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The Greyhound

Earl’s newest album modern hip-hop visionaries

Author: Anthony Landi

If the public’s reaction to Kendrick’s infamous “Control” verse proved anything, it’s that America craves lyric-heavy, intelligent rap over the dumbed-down fodder that had been fed to us for so long. So, while “artists” like Soulja Boy and Chief Keef have reason to worry, lyrically dexterous hip-hop artists are experiencing a renaissance. Spearheading this movement of talent-first rappers is Earl Sweatshirt of the Odd Future crew, underground rap’s greatest talent and secret weapon.

Earl (Thebe Kgositsile) just released his debut studio album Doris, his first substantial work since his return to the spotlight. At the tender age of 16, the L.A. native released his eponymous mix-tape that turned quite a few heads—first due to his immense talent and young age, then due to his lyrics rife with stomach-churning violence. Upon its release, Earl virtually vanished—his mother sent him to an at-risk youth camp in Samoa, which left crowds shouting “Free Earl” at concerts, building the towering hype and mystery that his mix-tape had garnered. Since his return a year ago, he’s had a few excellent guest spots–a verse on Frank Ocean’s Grammy-winning “Channel Orange,” a verse on the posse track “Oldie,” and a verse on Captain Murphy’s (a.k.a. Flying Lotus) track “Between Friends”–but nothing substantial.

Unlike his debut mix-tape, Doris strips away the shock tactics, landing cleanly in rap-as-art territory. It’s a dark, heady and largely hook-free album with a focus on Earl’s rapping ability, his career pressures, apathy and depression. His effortless flow and incredibly witty wordplay help craft the claustrophobic world of a fawned-over wunderkind on his album that exceeds all expectations.

The stress Earl feels and relates through his songs is tangible, and adds all the more weight to each verse. The three lead singles off Doris provide an appropriate thematic backdrop for the album as a whole. Glum piano and stuttering drums color Earl’s languid flow on “Chum” as he laments the absence of his father from his life: “It’s probably been 12 years since my father left, left me fatherless/And I just used to say I hate him in dishonest jest/When honestly I miss this ***** like when I was six.” “Whoa,” a track featuring Odd Future firebrand Tyler, the Creator, finds Earl in a more boastful mood, going for the throat through his tongue-twisting rhymes over a crackling synthesizer. “Hive” finds Earl rapping about inner city struggles during economic hardship over a staggering, low-end beat: “From a city that’s recession hit/ Where stressed ****** could flex metal with pedals to rake pennies in.”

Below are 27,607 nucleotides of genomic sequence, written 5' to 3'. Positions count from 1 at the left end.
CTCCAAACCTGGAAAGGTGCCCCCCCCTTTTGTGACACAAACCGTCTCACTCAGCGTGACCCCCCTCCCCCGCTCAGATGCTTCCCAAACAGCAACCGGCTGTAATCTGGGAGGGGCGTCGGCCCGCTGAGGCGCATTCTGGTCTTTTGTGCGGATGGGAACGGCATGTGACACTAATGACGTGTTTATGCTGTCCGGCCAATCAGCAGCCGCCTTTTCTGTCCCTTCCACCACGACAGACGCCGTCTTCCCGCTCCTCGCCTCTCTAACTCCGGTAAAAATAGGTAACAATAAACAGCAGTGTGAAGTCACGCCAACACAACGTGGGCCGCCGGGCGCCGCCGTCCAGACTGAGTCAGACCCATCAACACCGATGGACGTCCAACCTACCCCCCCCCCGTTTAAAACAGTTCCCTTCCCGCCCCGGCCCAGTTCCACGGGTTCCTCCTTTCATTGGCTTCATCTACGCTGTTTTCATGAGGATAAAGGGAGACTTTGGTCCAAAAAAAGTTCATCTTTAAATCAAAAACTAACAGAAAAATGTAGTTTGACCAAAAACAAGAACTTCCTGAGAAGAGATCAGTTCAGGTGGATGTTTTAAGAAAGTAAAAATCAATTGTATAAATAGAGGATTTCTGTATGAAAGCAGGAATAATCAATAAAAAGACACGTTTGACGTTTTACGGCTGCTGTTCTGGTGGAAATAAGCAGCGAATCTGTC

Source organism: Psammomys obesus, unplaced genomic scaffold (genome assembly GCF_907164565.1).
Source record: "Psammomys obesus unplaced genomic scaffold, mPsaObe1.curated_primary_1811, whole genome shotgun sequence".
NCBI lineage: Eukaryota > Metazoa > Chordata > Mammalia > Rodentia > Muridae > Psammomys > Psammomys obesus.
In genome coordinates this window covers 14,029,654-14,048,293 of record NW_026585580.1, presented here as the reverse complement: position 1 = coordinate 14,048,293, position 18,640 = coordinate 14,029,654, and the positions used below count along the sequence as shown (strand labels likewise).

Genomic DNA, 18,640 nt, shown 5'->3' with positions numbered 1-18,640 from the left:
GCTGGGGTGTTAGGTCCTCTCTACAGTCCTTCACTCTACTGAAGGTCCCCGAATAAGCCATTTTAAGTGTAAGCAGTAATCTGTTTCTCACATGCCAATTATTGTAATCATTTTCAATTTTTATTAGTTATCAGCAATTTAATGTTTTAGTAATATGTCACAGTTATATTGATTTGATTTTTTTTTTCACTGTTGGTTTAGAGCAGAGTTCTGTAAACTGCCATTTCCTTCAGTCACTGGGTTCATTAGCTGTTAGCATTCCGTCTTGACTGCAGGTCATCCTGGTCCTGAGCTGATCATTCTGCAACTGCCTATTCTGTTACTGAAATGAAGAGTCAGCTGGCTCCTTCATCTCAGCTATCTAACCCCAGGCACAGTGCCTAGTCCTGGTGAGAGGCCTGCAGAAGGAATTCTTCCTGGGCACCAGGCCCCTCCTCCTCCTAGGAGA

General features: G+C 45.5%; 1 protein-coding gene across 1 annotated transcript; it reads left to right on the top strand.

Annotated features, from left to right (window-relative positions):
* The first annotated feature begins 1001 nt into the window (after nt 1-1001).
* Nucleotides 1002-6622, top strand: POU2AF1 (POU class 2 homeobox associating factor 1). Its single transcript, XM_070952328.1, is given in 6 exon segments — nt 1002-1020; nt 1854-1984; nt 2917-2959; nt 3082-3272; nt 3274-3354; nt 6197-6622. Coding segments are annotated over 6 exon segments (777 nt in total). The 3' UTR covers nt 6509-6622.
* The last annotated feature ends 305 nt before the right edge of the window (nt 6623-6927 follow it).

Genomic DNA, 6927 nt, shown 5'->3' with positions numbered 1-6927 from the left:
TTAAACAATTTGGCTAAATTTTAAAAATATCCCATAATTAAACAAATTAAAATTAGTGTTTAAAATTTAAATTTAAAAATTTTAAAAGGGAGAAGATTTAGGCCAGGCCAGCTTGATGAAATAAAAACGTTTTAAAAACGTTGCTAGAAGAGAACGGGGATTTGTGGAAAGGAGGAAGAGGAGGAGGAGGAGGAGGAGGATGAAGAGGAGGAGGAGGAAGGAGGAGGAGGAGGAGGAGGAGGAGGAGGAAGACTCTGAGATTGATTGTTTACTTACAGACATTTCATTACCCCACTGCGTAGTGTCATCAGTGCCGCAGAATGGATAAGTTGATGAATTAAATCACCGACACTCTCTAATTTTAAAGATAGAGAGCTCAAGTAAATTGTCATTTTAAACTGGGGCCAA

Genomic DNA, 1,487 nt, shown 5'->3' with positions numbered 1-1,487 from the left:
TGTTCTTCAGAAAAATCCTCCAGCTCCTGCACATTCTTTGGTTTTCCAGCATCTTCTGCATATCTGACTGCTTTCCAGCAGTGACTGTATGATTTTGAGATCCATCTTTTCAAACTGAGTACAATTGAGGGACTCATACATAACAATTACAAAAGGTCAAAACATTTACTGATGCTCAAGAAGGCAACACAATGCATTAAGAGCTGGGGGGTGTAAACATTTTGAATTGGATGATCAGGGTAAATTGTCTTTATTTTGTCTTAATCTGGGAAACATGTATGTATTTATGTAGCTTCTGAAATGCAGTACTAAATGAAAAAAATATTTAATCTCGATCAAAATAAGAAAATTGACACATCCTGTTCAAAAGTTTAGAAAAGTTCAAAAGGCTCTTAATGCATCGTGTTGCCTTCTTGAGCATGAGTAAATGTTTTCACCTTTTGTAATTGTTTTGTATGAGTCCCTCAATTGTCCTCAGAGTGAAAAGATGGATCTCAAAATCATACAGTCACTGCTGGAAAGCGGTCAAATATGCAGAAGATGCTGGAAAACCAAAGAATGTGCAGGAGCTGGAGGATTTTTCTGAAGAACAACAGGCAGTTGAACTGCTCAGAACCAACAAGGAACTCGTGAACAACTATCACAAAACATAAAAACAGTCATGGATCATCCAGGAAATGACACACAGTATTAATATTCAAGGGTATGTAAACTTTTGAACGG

One of the strongest verses on the album comes on the track “Burgundy.” Over the course of the track, Earl sounds despondent, focusing on the way his ascent has taken away time from doting on his sick grandmother and how pressure has been mounting with “them expectations raising because daddy was a poet,” referring to his largely absent father and South African poet laureate, Keorapetse Kgositsile. It’s another example of Earl’s achingly sincere approach on Doris—rather than hide behind empty showboating and make-believe violence, he bears all, and it’s enthralling.

The guest verses on Doris don’t disappoint either. Vince Staples’ drawling verse on “Hive” is sure to jumpstart his career, nearly stealing Earl’s thunder. Frank Ocean, Odd Future’s resident crooner, takes to rapping on “Sunday,” a track about broken relationships with perhaps the most resonant line on the album, “What good is West Coast weather if you’re bi-polar?” The lyric perfectly captures the ambivalent mood Earl maintains towards his fame–halfway between accepting his due acclaim and retreating back into the shadows.

While most of the big-budget hip-hop albums of the summer underwhelmed—Yeezus, Magna Carta Holy Grail, Born Sinner to name a few—Doris is much stronger. It’s an excellent hip-hop album by technical standards—internal rhyming and sheer lyrical brilliance are proudly displayed—and one rife with some very real adult topics. Though the album lacks the immediacy of more mainstream rap, Earl has cemented his spot amongst the modern hip-hop visionaries of our day.


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Earl’s newest album modern hip-hop visionaries